The Search for the Greatest Palindrome

[Palindrome, written as an ambigram.]

Palindromes are a classic — and challenging — form of wordplay. Essentially, you’re trying to come up with phrases or entire sentences that read the same backwards and forwards.

Although palindromes have been around for a very long time — dating back to magic squares — they’ve gained additional prominence in recent years. The 2017 World Palindrome Championship was determined alongside the American Crossword Puzzle Tournament the same year. They have their own awards ceremony: The SymmyS Awards. There was even a documentary on the subject.

Palindrome creation was a popular pastime in Bletchley Park during the off-time of the codebreakers and staff. And those palindromic magic squares we referenced earlier? It was once believed that they held magical properties and served as incantations to ward off threats both spiritual and physical.

Musician, parodist, and wordsmith “Weird Al” Yankovic, no stranger to palindromes himself, once said that “the writing of a brilliant palindrome is a small miracle, and that, I think, deserves to be honored more than a lot of the stupid and inconsequential things we often celebrate in our culture.”

They’re an integral part of puzzle history.

But why do I have palindromes on the brain today? Because I’ve been trying to figure out which one is the best one ever created.

It’s a tricky topic, extremely subjective. What parameters do I use to choose the palindrome in the top spot?

The most famous one is either “Madam, I’m Adam” or “a man, a plan, a canal… Panama!”

I prefer the latter. It’s not just thematically appropriate to its subject, but it’s also a univocalic, a sentence using only one vowel. There’s a lot of linguistic legerdemain going on here.

It has been expanded upon, of course. I’ve seen this wordier version around:

A man, a plan, a canoe, pasta, heros, rajahs, a coloratura, maps, snipe, percale, macaroni, a gag, a banana bag, a tan, a tag, a banana bag again (or a camel), a crepe, pins, Spam, a rut, a Rolo, cash, a jar, sore hats, a peon, a canal — Panama!

Do I go by sheer length? Some palindromes are incredibly long, but are mostly nonsense.

My friend Troy recently shared this lengthy palindrome with me:

Dennis, Nell, Edna, Leon, Nedra, Anita, Rolf, Nora, Alice, Carol, Leo, Jane, Reed, Dena, Dale, Basil, Rae, Penny, Lana, Dave, Denny, Lena, Ida, Bernadette, Ben, Ray, Lila, Nina, Jo, Ira, Mara, Sara, Mario, Jan, Ina, Lily, Arne, Bette, Dan, Reba, Diane, Lynn, Ed, Eva, Dana, Lynne, Pearl, Isabel, Ada, Ned, Dee, Rena, Joel, Lora, Cecil, Aaron, Flora, Tina, Arden, Noel, and Ellen sinned.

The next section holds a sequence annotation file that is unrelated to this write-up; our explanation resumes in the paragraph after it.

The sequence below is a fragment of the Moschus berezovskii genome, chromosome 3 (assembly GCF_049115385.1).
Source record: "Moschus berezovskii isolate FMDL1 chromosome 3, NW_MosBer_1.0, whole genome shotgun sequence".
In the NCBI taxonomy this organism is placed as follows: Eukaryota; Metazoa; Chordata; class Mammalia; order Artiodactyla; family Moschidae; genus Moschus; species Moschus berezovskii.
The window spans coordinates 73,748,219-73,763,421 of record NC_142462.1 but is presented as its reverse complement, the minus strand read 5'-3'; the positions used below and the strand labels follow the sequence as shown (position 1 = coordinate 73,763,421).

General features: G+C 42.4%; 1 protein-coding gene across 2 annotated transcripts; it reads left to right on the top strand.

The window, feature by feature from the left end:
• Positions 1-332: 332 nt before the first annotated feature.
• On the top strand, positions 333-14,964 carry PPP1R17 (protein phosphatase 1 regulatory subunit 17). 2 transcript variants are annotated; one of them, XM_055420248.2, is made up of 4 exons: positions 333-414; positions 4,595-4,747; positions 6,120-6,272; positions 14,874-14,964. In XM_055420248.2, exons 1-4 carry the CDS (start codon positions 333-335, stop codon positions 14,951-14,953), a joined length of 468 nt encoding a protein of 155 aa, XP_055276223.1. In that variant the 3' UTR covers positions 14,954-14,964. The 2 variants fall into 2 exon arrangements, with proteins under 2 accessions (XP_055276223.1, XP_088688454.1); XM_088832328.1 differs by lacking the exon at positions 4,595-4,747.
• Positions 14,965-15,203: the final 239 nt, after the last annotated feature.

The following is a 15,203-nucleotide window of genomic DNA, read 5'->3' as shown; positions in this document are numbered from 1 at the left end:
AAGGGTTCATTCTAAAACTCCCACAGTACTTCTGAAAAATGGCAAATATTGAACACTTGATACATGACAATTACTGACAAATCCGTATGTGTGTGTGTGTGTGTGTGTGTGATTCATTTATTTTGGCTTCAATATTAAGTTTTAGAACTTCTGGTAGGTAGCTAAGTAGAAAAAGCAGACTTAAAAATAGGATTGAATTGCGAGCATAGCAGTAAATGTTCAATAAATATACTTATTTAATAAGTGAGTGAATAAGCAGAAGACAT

It makes more sense than the Panama one, but just barely. It’s a thinly disguised list, that’s all.

So, is narrative coherence a necessity for the best palindrome ever?

World Champion Palindromist Mark Saltveit claims that his first palindrome was “Resoled in Saratoga, riveting in a wide wale suit, I use law, Ed. I, wan, ignite virago, tar a snide loser.”

It’s lengthy, and it mostly makes sense. But Saltveit rarely worries about that. One of his most famous creations is this borderline nonsensical concoction:

Devil Kay fixes trapeze part; sex if yak lived.

Sure, it manages to use Xs and a Z, but it’s gibberish. I much prefer his winner from the First World Palindrome Championship in 2012:

I tan. I mull. In a way, Obama, I am a boy, a wan Illuminati.

The Bletchley Park palindromists demanded some level of coherence. One of the most impressive produced there was “Doc, note, I dissent. A fast never prevents a fatness. I diet on cod.”

It’s certainly impressive, and feels like it could be spoken casually.

Maybe the ideal palindrome walks the tightrope of cleverness, innovation, length, and coherence.

Although it’s quite short, I do enjoy this existential one from the 2018 SymmyS Awards: “Am I man-made? Damn! Am I, Ma?”

I’ve pored over dozens and dozens of palindromes, trying to find one that best represents the wordplay and the art form. And I’ve made my choice.

In my humble, puzzly opinion as a self-appointed adjudicator of palindromic magnificence, I choose Anthony Etherin’s “The Failed Cartographer” as the best palindrome I’ve ever seen.

Please enjoy this wistful, almost operatic bit of wordplay:

Demand a hill, at solid nadir…. Damn it! One morn I saw I was in Rome,
not in Madrid, and I lost all I had named…

Magical.

Can you think of a palindrome that better epitomizes the genre? Please share in the comments section below. We’d love to hear from you!

Oh, and as for my favorite palindrome? That’s easy. It’s a stupid one I wrote for a friend.

“My friend Sean has a really weird last name: Emantsaldriewyllaerasahnaesdnierfym.”


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